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  • Mitral valve regurgitation
  • Mitral valve insufficiency
  • Left atrial overload

  • 394.1 Rheumatic mitral insufficiency
  • 424.0 Mitral valve disorders
  • 746.6 Congenital mitral insufficiency

  • I05.1 Rheumatic mitral insufficiency
  • I34.0 Nonrheumatic mitral (valve) insufficiency
  • Q23.3 Congenital mitral insufficiency


  • Mitral valve does not close properly during systolic contraction of left ventricle
  • Causes backflow and fluid overload in left atrium
  • Fluid overload in left atrium can lead to weakening of left atrial wall
  • Fluid overload in left atrium can also cause pooling and clotting in left atrium
  • MR is most common type of valvular heart disease

Essentials of Diagnosis

  • Stethoscope for auscultation systolic murmur in mitral position
  • EKG/ECG2
  • Echocardiogram

General Considerations

  • Patients with significant MR can show signs and symptoms of congestive heart failure
  • Strenuous activity should be limited for symptomatic MR
  • Signs and symptoms should be monitored
  • Can lead to sudden cardiac death, arrhythmias, embolic events, and coronary disease
  • Patients can develop bacterial endocarditis
  • Valve problems can develop 5 to 10 years after rheumatic fever
  • Ischemic heart disease, rheumatic fever, and Marfan syndrome are also associated with MR


  • MR can be congenital, present from birth
  • More common in women and with advanced age

Signs and Symptoms

  • Symptoms depend on degree of valvular dysfunction.
  • Mild-to-moderate regurgitation generally does not cause symptoms
  • Deviation of heartbeat or point of maximal impulse (PMI)
  • Cardiovascular collapse or shock
  • Audible systolic murmur at left 4th intercostal space, mid-clavicular line
  • Angina pectoris
  • Syncope
  • Congestive heart failure
  • Dyspnea on exertion
  • Shortness of breath
  • Anginal chest pain that increases with exercise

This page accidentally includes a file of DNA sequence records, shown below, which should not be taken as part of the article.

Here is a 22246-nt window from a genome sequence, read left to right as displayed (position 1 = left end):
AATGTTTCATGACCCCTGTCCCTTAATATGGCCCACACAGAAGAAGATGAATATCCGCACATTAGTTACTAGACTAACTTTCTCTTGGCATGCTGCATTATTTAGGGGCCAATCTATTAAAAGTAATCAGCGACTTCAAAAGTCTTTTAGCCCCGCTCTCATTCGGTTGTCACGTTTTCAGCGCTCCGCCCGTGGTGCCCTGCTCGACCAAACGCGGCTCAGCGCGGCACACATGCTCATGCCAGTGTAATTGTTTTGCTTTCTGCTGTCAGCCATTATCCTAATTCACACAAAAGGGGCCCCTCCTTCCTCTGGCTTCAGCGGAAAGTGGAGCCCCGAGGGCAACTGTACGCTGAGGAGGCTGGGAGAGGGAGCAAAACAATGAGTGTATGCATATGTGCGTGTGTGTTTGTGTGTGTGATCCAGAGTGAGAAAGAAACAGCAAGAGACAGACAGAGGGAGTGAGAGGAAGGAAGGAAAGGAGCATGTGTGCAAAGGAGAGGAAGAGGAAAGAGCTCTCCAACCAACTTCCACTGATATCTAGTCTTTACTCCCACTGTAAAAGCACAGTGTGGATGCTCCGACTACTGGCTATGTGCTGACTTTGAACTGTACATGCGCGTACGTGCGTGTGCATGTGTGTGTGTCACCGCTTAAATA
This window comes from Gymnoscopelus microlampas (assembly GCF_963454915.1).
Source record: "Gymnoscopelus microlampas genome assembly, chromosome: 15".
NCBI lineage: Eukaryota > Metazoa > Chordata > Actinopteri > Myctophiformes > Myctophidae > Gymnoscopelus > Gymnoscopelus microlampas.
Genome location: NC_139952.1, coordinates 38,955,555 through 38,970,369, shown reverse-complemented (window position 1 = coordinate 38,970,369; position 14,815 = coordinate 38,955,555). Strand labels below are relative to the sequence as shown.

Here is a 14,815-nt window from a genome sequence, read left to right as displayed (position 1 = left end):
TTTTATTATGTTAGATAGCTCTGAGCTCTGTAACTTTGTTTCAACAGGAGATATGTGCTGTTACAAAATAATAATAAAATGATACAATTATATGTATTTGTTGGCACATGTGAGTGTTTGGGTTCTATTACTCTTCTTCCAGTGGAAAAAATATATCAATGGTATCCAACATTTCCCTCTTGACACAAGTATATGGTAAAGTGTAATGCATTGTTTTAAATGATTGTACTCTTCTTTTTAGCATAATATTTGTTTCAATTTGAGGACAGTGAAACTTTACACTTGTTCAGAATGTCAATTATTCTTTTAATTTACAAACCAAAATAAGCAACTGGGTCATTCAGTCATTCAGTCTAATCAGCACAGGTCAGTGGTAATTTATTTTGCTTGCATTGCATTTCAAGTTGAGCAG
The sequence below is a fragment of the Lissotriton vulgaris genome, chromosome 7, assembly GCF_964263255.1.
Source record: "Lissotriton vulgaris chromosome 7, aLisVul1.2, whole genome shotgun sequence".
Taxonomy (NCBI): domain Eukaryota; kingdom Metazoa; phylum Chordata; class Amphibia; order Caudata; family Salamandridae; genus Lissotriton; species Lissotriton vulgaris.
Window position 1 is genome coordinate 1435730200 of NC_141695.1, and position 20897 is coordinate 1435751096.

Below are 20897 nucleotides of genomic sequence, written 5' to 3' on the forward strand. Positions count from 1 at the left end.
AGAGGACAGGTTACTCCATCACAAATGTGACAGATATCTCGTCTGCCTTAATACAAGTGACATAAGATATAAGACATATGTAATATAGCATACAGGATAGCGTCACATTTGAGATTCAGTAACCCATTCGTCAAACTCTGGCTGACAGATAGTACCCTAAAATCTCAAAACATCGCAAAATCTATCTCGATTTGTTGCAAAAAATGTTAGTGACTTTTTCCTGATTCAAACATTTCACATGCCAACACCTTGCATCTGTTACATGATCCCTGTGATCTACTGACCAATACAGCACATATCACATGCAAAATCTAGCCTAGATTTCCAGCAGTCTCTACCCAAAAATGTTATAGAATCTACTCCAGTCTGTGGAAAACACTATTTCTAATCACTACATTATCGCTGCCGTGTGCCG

• Orthopnea
  • Fatigue weakness
  • Fainting, dizziness with activity
  • Palpitations
  • Palpable heaves/thrills over precordium
  • Arrhythmias, particularly atrial fibrillation
  • Endocarditis

Functional Implications

  • Severe MR causes progressive shortness of breath and signs of congestive heart failure
  • Minimal functional implications and patients may be unaware of reduced cardiovascular capacity until it becomes severe
  • MR can cause syncope, chest pain, and heart failure if untreated

Possible Contributing Causes

  • Acute rheumatic fever
  • MVP: most common cause of MR is mitral valve prolapse (MVP) due to weakening of connective tissue
  • Coronary artery disease
  • Diabetes mellitus
  • Hyperlipoproteinemia
  • Hypertension
  • Marfan syndrome
  • Older age

Differential Diagnosis

  • Acute coronary syndrome
  • Aortic regurgitation
  • Aortic stenosis
  • MVP
  • Mitral stenosis
  • Myocardial infarction dysfunction
  • Shock, hypovolemia
  • Heart failure
    • Chest x-ray evidence of pulmonary edema
    • Signs and symptoms of right and left heart failure
    • Markedly decreased exercise tolerance
    • Decreased systolic BP during exercise
    • EF < 30 to 40%
    • Disability


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